Formula One race cars have more in common with contemporary aircraft that many might think: Both are capable of high speed (about 225 mph, in the case of modern Formula One cars), both are engineered for light weight (a Formula One car weighs about 1,400 pounds), and both use airfoils, either to lift them or hold them down. When it comes to making use of modern technology to make cockpits better able to protect occupants, the Formula One car and modern general aviation aircraft have a very different history.
While 50 drivers have lost their lives in a Formula One car since 1952, only three have been killed since Ayrton Senna died in a 1994 crash (none during a Grand Prix race). Formula One designers have made many safety improvements since Senna's death, including vehicle and cockpit designs that are better able to absorb or redirect crash forces away from the driver. That same basic strategy is now being applied to a German-led effort to devise a safer general aviation cockpit.
Presented in detail for the first time at the recent Aero Friedrichshafen show, the Safety Box project is a collaboration funded by the German government, uniting academic institutions and aircraft makers in an effort to apply the lessons long since learned in the automotive world to general aviation cabins of the future. Flight Design’s C4, currently in development with certification expected in 2015, was chosen as the first aircraft to have this crash-protection technology applied.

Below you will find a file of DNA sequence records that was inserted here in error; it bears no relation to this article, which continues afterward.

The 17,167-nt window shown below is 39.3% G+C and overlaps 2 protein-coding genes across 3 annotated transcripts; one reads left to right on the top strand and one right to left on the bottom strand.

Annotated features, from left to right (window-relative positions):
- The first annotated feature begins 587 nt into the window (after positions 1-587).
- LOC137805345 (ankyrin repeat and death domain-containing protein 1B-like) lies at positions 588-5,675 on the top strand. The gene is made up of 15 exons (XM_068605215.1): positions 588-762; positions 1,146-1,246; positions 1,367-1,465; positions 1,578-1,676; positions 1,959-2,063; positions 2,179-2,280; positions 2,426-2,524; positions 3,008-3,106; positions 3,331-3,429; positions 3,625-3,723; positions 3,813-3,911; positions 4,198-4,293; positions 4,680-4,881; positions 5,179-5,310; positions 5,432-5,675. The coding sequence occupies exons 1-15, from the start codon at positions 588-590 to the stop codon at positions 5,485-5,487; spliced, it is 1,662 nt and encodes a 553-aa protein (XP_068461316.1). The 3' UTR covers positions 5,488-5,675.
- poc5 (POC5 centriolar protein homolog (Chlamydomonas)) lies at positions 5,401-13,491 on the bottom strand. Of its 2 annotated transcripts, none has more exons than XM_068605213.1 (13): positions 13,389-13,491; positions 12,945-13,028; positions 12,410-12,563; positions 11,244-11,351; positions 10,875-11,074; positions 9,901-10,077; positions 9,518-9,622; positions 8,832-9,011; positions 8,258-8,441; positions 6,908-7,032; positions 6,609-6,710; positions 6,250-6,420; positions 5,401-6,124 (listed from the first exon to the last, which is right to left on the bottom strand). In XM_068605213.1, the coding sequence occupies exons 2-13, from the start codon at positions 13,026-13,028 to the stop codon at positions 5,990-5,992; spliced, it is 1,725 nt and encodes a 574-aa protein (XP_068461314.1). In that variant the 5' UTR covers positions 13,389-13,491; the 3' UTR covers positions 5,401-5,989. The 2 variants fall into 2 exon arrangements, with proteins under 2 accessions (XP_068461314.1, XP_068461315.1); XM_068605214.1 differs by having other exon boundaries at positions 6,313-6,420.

“Crashworthiness is an area where general aviation can benefit greatly from the work done in automotive and race car design,” said Tom Peghiny of Flight Design, in an email. “Energy absorbing structures, crumple zone and occupant protection are part of the design process on all modern automobiles, and this knowledge can be directly applied to light aircraft design.”
Flight Design aircraft, including the C4, also feature ballistic, full-airframe parachutes; the Safety Box will add another layer of protection. The technology will be put to the test when a C4 test fuselage with anthropomorphic dummies on board is crashed in controlled conditions. Once proven, the technology will be made available to other general aviation manufacturers, Peghiny said, and can be incorporated into future designs. (The complete Safety Box system cannot be retrofitted into existing aircraft.)
The planned concept extends cabin integrity and crash protection beyond current certification standards, which address crash accelerations applied to seats and restraints. The Safety Box will include enhanced firewall protection, stiffer cabin structure with dedicated “load paths” that redirect crash energy away from occupants, crumple zones, and improved seat and restraint systems.
The C4, a four-seat aircraft expected to sell for $250,000, will be tested in various seating configurations during crash trials expected in the summer of 2015. The estimated price tag is dependent in large part of the ongoing work to overhaul the Part 23 and analogous European aircraft certification standards, an effort that AOPA is participating in alongside government, industry, and other aviation organizations that is expected to "double the safety" of future aircraft, while cutting cost in half.